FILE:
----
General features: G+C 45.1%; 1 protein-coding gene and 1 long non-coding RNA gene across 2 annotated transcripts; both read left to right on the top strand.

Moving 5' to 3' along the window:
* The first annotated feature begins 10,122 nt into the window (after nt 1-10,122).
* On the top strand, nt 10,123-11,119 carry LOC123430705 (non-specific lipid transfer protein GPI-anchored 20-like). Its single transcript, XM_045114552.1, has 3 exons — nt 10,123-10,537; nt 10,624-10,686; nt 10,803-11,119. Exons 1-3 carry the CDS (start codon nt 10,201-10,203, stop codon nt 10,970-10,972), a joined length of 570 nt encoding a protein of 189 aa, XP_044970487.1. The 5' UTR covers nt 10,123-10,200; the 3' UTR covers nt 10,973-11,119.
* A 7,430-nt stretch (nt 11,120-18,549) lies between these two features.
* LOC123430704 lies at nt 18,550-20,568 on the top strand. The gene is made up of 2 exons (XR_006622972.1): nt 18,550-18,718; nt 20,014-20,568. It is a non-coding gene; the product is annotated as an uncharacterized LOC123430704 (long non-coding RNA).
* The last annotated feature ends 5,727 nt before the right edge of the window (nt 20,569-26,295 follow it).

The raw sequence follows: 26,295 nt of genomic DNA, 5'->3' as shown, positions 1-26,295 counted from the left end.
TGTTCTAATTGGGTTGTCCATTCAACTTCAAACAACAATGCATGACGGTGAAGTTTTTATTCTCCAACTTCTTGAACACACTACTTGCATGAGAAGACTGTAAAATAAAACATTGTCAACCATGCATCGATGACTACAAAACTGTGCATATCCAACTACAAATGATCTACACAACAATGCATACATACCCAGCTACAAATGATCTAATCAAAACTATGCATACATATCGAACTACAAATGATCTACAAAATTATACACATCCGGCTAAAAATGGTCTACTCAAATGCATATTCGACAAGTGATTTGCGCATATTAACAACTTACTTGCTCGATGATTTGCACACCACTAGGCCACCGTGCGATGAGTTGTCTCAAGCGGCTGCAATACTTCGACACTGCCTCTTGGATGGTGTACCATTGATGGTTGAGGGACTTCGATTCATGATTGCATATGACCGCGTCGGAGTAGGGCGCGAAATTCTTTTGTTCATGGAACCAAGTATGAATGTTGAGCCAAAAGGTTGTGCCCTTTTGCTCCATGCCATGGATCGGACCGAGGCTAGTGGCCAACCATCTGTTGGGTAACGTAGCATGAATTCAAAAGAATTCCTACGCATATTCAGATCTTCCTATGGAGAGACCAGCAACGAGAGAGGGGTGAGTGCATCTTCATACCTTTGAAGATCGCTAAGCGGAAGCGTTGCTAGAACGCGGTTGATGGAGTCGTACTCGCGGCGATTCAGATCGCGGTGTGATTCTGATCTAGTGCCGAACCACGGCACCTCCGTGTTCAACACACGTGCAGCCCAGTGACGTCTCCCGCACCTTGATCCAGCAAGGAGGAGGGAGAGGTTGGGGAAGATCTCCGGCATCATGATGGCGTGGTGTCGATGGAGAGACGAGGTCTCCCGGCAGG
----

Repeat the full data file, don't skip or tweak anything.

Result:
General features: G+C 45.1%; 1 protein-coding gene and 1 long non-coding RNA gene across 2 annotated transcripts; both read left to right on the top strand.

Moving 5' to 3' along the window:
* The first annotated feature begins 10,122 nt into the window (after nt 1-10,122).
* On the top strand, nt 10,123-11,119 carry LOC123430705 (non-specific lipid transfer protein GPI-anchored 20-like). Its single transcript, XM_045114552.1, has 3 exons — nt 10,123-10,537; nt 10,624-10,686; nt 10,803-11,119. Exons 1-3 carry the CDS (start codon nt 10,201-10,203, stop codon nt 10,970-10,972), a joined length of 570 nt encoding a protein of 189 aa, XP_044970487.1. The 5' UTR covers nt 10,123-10,200; the 3' UTR covers nt 10,973-11,119.
* A 7,430-nt stretch (nt 11,120-18,549) lies between these two features.
* LOC123430704 lies at nt 18,550-20,568 on the top strand. The gene is made up of 2 exons (XR_006622972.1): nt 18,550-18,718; nt 20,014-20,568. It is a non-coding gene; the product is annotated as an uncharacterized LOC123430704 (long non-coding RNA).
* The last annotated feature ends 5,727 nt before the right edge of the window (nt 20,569-26,295 follow it).

The raw sequence follows: 26,295 nt of genomic DNA, 5'->3' as shown, positions 1-26,295 counted from the left end.
TGTTCTAATTGGGTTGTCCATTCAACTTCAAACAACAATGCATGACGGTGAAGTTTTTATTCTCCAACTTCTTGAACACACTACTTGCATGAGAAGACTGTAAAATAAAACATTGTCAACCATGCATCGATGACTACAAAACTGTGCATATCCAACTACAAATGATCTACACAACAATGCATACATACCCAGCTACAAATGATCTAATCAAAACTATGCATACATATCGAACTACAAATGATCTACAAAATTATACACATCCGGCTAAAAATGGTCTACTCAAATGCATATTCGACAAGTGATTTGCGCATATTAACAACTTACTTGCTCGATGATTTGCACACCACTAGGCCACCGTGCGATGAGTTGTCTCAAGCGGCTGCAATACTTCGACACTGCCTCTTGGATGGTGTACCATTGATGGTTGAGGGACTTCGATTCATGATTGCATATGACCGCGTCGGAGTAGGGCGCGAAATTCTTTTGTTCATGGAACCAAGTATGAATGTTGAGCCAAAAGGTTGTGCCCTTTTGCTCCATGCCATGGATCGGACCGAGGCTAGTGGCCAACCATCTGTTGGGTAACGTAGCATGAATTCAAAAGAATTCCTACGCATATTCAGATCTTCCTATGGAGAGACCAGCAACGAGAGAGGGGTGAGTGCATCTTCATACCTTTGAAGATCGCTAAGCGGAAGCGTTGCTAGAACGCGGTTGATGGAGTCGTACTCGCGGCGATTCAGATCGCGGTGTGATTCTGATCTAGTGCCGAACCACGGCACCTCCGTGTTCAACACACGTGCAGCCCAGTGACGTCTCCCGCACCTTGATCCAGCAAGGAGGAGGGAGAGGTTGGGGAAGATCTCCGGCATCATGATGGCGTGGTGTCGATGGAGAGACGAGGTCTCCCGGCAGG